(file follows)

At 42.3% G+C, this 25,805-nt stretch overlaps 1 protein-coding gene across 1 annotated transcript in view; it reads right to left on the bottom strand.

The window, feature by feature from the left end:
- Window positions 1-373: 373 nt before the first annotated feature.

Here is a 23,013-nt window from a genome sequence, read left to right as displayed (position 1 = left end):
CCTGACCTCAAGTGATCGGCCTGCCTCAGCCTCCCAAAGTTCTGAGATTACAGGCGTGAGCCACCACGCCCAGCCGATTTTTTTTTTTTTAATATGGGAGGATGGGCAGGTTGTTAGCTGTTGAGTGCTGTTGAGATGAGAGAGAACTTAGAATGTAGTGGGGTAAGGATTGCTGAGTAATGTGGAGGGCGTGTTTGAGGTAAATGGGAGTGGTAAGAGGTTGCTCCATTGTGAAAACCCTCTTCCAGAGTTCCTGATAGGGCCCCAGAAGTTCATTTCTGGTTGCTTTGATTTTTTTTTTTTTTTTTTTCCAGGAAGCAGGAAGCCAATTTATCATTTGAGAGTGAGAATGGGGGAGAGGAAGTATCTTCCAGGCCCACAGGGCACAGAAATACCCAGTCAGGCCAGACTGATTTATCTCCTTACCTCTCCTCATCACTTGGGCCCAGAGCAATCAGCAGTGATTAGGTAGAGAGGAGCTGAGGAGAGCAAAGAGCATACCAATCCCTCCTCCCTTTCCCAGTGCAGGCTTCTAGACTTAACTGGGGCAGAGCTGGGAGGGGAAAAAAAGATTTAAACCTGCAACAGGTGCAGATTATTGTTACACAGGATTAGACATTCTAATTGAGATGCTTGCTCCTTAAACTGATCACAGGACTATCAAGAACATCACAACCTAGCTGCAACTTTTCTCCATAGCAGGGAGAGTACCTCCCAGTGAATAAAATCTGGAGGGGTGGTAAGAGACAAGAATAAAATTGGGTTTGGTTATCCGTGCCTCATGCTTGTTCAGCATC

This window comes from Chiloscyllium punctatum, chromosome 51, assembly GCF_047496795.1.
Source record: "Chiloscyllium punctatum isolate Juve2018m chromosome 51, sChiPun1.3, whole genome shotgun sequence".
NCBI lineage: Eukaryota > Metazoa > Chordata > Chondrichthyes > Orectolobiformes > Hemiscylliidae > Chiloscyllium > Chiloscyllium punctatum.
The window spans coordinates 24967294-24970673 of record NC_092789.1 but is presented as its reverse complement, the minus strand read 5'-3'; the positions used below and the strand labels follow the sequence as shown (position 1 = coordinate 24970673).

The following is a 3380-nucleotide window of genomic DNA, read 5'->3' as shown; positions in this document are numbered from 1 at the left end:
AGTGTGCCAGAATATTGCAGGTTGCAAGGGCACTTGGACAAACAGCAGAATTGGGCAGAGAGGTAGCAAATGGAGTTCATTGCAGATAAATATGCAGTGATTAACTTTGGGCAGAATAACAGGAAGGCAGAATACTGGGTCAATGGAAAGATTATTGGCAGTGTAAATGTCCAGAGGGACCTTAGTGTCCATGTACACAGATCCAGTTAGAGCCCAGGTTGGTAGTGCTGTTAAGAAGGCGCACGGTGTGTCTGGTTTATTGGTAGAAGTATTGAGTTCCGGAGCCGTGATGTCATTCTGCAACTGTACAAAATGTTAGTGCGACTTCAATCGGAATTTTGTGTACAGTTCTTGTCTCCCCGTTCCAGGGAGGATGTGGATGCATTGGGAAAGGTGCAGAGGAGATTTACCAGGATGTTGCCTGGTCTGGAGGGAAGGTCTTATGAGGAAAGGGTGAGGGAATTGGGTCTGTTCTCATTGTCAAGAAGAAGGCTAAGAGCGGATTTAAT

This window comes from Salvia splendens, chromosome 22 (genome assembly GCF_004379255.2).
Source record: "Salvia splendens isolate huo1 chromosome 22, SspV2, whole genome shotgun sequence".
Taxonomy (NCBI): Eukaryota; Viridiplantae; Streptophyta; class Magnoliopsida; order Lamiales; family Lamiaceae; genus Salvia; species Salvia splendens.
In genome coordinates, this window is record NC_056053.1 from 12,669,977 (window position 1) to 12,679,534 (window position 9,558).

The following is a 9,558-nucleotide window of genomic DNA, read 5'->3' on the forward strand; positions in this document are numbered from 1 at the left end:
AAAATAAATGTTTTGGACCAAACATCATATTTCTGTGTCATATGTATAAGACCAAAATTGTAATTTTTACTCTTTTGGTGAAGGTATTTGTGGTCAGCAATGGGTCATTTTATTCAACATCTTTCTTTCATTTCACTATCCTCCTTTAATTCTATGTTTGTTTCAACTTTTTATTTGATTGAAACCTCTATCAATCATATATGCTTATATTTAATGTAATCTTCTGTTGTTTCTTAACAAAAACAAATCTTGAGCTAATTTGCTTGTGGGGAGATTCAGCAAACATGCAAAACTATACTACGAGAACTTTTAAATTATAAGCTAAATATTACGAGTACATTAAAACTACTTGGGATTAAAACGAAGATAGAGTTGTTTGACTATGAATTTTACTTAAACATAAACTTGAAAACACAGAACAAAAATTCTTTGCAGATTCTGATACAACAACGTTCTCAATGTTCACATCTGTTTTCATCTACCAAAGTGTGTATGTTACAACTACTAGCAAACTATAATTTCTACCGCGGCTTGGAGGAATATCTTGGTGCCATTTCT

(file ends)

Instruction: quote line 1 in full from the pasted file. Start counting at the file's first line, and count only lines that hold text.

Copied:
At 42.3% G+C, this 25,805-nt stretch overlaps 1 protein-coding gene across 1 annotated transcript in view; it reads right to left on the bottom strand.